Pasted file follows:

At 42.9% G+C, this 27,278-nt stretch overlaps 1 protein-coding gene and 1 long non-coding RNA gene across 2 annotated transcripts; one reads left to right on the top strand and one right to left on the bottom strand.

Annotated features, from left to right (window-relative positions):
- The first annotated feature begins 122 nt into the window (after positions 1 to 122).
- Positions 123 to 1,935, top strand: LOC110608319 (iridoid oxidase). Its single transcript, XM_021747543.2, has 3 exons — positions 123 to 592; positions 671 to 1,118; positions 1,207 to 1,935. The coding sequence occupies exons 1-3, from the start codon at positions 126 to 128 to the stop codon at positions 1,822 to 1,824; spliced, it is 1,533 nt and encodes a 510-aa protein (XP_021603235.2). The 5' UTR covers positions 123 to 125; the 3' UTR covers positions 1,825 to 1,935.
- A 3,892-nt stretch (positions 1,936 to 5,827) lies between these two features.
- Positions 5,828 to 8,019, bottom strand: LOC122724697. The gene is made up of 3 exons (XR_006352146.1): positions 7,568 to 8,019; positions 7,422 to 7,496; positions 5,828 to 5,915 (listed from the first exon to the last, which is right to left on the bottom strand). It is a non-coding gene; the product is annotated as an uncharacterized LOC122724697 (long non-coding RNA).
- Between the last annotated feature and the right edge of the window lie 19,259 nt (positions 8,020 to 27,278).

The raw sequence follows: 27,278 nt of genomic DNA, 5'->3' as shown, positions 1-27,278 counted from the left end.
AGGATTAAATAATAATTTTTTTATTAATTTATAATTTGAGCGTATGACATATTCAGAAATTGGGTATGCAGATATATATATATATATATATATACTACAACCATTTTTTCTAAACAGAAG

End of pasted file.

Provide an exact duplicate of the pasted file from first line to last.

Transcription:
At 42.9% G+C, this 27,278-nt stretch overlaps 1 protein-coding gene and 1 long non-coding RNA gene across 2 annotated transcripts; one reads left to right on the top strand and one right to left on the bottom strand.

Annotated features, from left to right (window-relative positions):
- The first annotated feature begins 122 nt into the window (after positions 1 to 122).
- Positions 123 to 1,935, top strand: LOC110608319 (iridoid oxidase). Its single transcript, XM_021747543.2, has 3 exons — positions 123 to 592; positions 671 to 1,118; positions 1,207 to 1,935. The coding sequence occupies exons 1-3, from the start codon at positions 126 to 128 to the stop codon at positions 1,822 to 1,824; spliced, it is 1,533 nt and encodes a 510-aa protein (XP_021603235.2). The 5' UTR covers positions 123 to 125; the 3' UTR covers positions 1,825 to 1,935.
- A 3,892-nt stretch (positions 1,936 to 5,827) lies between these two features.
- Positions 5,828 to 8,019, bottom strand: LOC122724697. The gene is made up of 3 exons (XR_006352146.1): positions 7,568 to 8,019; positions 7,422 to 7,496; positions 5,828 to 5,915 (listed from the first exon to the last, which is right to left on the bottom strand). It is a non-coding gene; the product is annotated as an uncharacterized LOC122724697 (long non-coding RNA).
- Between the last annotated feature and the right edge of the window lie 19,259 nt (positions 8,020 to 27,278).

The raw sequence follows: 27,278 nt of genomic DNA, 5'->3' as shown, positions 1-27,278 counted from the left end.
AGGATTAAATAATAATTTTTTTATTAATTTATAATTTGAGCGTATGACATATTCAGAAATTGGGTATGCAGATATATATATATATATATATATACTACAACCATTTTTTCTAAACAGAAG